When Woodbridge Press announced their open call for their forthcoming fantasy anthology Journeys, back in Spring 2016, I was immediately hooked. A stellar line-up had already been secured, including such illuminaries of the genre as Julia Knight, Adrian Tchaikovsky, John Gwynne and Gail Z. Martin – not to mention our esteemed editor Teresa Edgerton – and so I decided I would apply.

My successful submission to Journeys capped off an interesting learning experience: I had just come off the back of a rejection from Woodbridge for their previous call for submissions for the excellent Explorations: First Contact, for which I’d submitted a short story that was ultimately rejected for being not mainstream enough for the collection.

It’s highly tempting for us writers to sometimes get lost in our art, to spend so long considering the deep thematic resonance, the recurring motifs, the profound messages that occasionally we forget such fundamentals as a compelling plot and interesting characters; I am definitely guilty of sometimes getting a bit overexcited about form and structure, and it came back to bite me with that particular rejection.

For the next call, I cast aside my pretences, and for Journeys I decided to write a simple, rollicking adventure story, and it got accepted. It’s a worthwhile thing to remember: know your audience, write for your audience, and keep it simple.

Well, at least start simple, and then add the flourishes when you have the basics in place. My Journeys story, A Warm Heart, started with a very simple premise; a world-weary assassin-in-training, Tarqvist, is unwillingly joined by an unexpected companion on his first assignment, a wise-cracking, annoying and arrogant young girl he calls Nobody. From this simple set-up almost anything is possible, and it was liberating to consider all the fun things, like theme and structure, once the initial foundations were sound.

Conversely, if I think back to the story that was rejected for Explorations, I was more interested in establishing the structure first – a non-linear sequence of dream-like scenarios – and only applied plot and character afterwards, and it must have showed. It’s a well-known trope among writers that there really are only a small and finite number of plots (Christopher Booker famously posited that there are in fact only seven), so it stands to reason that establishing your plot (and the characters who will travel along that plotline) should be the first thing to get right before one starts dabbling in the trickier arts of form, structure and theme.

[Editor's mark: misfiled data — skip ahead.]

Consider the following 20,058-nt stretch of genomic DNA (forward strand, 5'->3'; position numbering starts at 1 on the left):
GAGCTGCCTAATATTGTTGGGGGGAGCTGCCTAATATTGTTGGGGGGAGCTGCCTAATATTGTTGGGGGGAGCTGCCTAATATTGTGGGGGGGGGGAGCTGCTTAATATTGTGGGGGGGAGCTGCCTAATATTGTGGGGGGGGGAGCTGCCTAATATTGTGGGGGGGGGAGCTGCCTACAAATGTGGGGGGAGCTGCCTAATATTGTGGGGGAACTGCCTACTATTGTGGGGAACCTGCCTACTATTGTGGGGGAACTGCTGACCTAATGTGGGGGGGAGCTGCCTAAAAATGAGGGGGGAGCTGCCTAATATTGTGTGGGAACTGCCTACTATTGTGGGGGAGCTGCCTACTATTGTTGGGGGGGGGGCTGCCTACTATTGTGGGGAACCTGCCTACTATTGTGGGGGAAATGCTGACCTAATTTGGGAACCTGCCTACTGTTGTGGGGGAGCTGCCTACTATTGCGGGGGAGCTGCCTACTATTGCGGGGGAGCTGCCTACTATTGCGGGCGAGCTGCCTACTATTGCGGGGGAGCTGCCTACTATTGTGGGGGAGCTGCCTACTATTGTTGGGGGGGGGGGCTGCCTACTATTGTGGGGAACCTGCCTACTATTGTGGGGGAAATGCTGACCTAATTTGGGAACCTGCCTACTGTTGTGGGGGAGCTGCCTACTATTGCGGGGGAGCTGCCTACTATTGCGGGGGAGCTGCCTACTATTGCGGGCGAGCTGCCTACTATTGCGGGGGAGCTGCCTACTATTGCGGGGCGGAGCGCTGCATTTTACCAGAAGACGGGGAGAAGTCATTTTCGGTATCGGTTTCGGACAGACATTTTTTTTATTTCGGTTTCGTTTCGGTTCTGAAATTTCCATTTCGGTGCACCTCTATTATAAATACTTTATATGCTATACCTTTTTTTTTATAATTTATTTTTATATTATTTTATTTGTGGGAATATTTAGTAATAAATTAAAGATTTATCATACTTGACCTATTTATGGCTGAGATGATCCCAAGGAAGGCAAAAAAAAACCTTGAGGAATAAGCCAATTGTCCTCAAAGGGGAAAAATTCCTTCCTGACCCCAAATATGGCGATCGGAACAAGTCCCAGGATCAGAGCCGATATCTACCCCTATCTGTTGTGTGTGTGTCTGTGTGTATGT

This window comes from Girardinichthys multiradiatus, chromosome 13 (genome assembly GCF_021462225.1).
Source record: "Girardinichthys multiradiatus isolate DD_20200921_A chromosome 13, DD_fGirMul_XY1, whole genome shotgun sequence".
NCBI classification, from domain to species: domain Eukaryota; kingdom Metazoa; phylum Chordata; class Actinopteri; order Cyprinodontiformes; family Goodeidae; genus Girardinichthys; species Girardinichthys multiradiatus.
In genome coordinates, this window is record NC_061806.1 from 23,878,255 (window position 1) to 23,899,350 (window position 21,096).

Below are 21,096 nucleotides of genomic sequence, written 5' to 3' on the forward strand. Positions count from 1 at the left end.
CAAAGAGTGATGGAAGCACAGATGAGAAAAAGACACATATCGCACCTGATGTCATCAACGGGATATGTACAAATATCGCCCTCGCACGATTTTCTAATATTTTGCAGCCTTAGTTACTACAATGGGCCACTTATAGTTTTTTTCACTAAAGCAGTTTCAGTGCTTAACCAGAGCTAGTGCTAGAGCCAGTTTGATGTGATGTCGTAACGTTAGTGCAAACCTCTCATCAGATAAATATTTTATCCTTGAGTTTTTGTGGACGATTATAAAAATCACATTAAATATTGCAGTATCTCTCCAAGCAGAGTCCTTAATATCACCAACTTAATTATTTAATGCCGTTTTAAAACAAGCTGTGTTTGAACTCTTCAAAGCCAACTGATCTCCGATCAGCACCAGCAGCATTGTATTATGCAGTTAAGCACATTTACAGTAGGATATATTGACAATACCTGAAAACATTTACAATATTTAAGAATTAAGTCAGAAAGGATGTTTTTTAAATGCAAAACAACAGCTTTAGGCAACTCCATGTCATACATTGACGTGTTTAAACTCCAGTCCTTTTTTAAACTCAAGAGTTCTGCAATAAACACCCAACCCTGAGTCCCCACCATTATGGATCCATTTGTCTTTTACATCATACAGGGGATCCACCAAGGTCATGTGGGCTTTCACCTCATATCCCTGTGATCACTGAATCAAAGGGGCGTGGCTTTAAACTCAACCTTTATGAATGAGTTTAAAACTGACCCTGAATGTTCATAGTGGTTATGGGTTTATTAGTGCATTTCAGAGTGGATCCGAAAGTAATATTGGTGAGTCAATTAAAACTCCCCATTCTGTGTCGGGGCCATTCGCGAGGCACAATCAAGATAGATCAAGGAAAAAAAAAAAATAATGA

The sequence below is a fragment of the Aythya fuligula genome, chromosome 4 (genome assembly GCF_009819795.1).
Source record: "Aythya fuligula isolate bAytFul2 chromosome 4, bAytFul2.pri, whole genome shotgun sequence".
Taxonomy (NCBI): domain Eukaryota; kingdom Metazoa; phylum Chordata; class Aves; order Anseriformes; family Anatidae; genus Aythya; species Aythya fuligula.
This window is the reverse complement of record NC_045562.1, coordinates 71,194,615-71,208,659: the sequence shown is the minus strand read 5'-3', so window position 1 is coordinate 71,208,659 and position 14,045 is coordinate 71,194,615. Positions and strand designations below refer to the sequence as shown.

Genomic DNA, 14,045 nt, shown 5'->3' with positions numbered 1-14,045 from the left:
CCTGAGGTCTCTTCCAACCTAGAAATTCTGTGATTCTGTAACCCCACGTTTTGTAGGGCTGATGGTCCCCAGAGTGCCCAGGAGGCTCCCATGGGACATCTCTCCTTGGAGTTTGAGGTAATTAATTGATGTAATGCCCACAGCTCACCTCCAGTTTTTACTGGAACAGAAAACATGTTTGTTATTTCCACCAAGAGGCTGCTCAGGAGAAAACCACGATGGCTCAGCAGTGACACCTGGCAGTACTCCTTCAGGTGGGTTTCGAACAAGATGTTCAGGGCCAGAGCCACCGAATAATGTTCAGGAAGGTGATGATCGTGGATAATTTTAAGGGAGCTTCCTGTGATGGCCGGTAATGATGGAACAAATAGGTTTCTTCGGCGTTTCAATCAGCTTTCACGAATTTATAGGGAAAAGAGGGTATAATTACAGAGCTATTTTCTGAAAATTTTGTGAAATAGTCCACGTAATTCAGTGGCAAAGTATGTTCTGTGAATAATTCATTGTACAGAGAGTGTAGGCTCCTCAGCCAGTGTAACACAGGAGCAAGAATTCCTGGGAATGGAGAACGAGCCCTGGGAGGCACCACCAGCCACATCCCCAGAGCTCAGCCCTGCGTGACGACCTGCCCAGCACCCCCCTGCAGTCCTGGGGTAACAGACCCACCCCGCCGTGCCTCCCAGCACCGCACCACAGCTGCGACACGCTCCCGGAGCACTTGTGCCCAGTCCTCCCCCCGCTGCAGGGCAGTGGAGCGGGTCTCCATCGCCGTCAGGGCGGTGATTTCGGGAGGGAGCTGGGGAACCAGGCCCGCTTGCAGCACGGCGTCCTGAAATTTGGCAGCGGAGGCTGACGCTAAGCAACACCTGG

I’m super grateful for that rejection, as it taught me a valuable lesson and helped shape the story that now sits inside this superb collection of stories and authors, which I’m proud and exhilarated to be a part of. What’s more, it’s one of a handful of books I’ll be having published this year, including my debut novel, Man O’War, to be published by Snowbooks in October, so it’s a grand start to the year for me personally.

It’s fitting that the theme for the collection is Journeys, as I feel as though I’ve been on my own mini-quest in getting here, just as have all the other authors, I’m sure. We’re all journeymen in this business, you know.

Dan Jones is a science fiction and fantasy writer, but when not writing he works for the UK Space Agency on a space robotics technology programme, which comes in rather handy for coming up with new story ideas. His debut novel, Man O’War, will be published in October 2017 by Snowbooks.

Twitter: @dgjones81
website: www.danjonesbooks.com.

“Journeys” on Amazon UK

“Journeys” on Amazon US

“Journeys”, “The Road to Hadrumal”, and a story’s journey

Today sees the publication of an anthology which I’m very pleased to be part of: Journeys (from Woodbridge Press) offers fourteen epic fantasy stories of daring, death and glory from an array of talented and interesting authors. To be precise, there are tales from John Gwynne, Adrian Tchaikovsky, Gail Z. Martin, me, Julia Knight, Juliana Spink Mills, Jacob Cooper, Samanda R Primeau, Steven Poore, Davis Ashura, Dan Jones, Charlie Pulsipher, Anna Dickinson, and Thaddeus White.